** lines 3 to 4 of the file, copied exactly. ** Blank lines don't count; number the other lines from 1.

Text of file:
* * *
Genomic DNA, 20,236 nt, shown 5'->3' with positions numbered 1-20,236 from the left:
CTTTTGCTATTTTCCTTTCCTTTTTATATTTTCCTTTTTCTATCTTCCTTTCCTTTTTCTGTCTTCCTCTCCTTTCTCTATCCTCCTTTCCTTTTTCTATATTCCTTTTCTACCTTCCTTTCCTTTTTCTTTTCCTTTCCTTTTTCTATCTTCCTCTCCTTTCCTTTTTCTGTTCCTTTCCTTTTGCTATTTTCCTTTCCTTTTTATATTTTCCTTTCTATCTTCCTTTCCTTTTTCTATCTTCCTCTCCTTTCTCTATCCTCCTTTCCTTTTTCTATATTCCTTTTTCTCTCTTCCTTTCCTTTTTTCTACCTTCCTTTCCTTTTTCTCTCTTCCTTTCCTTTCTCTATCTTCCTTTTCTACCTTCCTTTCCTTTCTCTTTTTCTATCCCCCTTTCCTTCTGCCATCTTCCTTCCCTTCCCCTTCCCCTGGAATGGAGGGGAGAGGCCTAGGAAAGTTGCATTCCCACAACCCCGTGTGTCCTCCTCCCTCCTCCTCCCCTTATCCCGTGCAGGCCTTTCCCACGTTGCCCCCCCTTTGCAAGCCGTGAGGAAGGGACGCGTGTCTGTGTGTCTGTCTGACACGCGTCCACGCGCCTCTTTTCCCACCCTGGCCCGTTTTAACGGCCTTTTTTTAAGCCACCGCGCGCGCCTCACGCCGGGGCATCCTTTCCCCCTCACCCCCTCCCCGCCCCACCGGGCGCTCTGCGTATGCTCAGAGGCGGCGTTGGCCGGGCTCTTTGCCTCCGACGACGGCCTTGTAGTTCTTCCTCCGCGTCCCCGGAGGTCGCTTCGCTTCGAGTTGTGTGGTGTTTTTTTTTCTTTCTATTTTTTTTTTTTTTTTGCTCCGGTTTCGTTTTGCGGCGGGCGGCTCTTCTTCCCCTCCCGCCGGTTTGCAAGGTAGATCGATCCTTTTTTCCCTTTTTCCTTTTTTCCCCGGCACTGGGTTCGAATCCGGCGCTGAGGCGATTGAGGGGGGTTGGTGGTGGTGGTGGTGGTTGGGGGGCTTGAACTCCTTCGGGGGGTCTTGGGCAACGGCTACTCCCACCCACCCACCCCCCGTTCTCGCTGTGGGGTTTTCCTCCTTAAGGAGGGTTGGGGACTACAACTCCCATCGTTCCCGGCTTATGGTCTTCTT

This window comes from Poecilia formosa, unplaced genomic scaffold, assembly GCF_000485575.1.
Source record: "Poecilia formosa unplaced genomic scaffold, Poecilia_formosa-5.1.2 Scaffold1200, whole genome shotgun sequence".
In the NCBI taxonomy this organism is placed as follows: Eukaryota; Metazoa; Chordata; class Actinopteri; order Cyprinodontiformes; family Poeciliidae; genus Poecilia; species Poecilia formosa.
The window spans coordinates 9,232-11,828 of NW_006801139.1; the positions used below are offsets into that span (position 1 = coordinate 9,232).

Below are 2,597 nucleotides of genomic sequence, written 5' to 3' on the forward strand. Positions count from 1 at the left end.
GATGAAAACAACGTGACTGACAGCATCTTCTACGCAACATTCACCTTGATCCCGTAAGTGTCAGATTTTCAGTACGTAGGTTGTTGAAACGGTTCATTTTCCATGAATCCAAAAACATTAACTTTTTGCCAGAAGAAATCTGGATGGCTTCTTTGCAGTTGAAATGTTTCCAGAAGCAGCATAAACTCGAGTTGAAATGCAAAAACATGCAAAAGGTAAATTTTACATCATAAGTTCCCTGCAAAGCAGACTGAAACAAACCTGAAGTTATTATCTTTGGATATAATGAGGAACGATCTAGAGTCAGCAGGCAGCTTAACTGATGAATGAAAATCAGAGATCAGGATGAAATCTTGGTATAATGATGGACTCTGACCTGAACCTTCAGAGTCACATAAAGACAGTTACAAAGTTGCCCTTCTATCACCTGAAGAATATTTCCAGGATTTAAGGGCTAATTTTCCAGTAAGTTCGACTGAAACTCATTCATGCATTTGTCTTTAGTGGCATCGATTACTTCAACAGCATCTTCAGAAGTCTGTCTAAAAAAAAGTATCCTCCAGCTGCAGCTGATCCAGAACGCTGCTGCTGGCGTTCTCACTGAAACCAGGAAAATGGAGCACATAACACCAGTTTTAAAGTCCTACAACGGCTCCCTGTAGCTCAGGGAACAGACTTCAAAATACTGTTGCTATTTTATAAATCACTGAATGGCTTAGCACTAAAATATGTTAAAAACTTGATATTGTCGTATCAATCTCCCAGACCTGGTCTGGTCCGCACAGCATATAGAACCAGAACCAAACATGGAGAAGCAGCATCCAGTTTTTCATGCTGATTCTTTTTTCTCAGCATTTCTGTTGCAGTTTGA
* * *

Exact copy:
This window comes from Poecilia formosa, unplaced genomic scaffold, assembly GCF_000485575.1.
Source record: "Poecilia formosa unplaced genomic scaffold, Poecilia_formosa-5.1.2 Scaffold1200, whole genome shotgun sequence".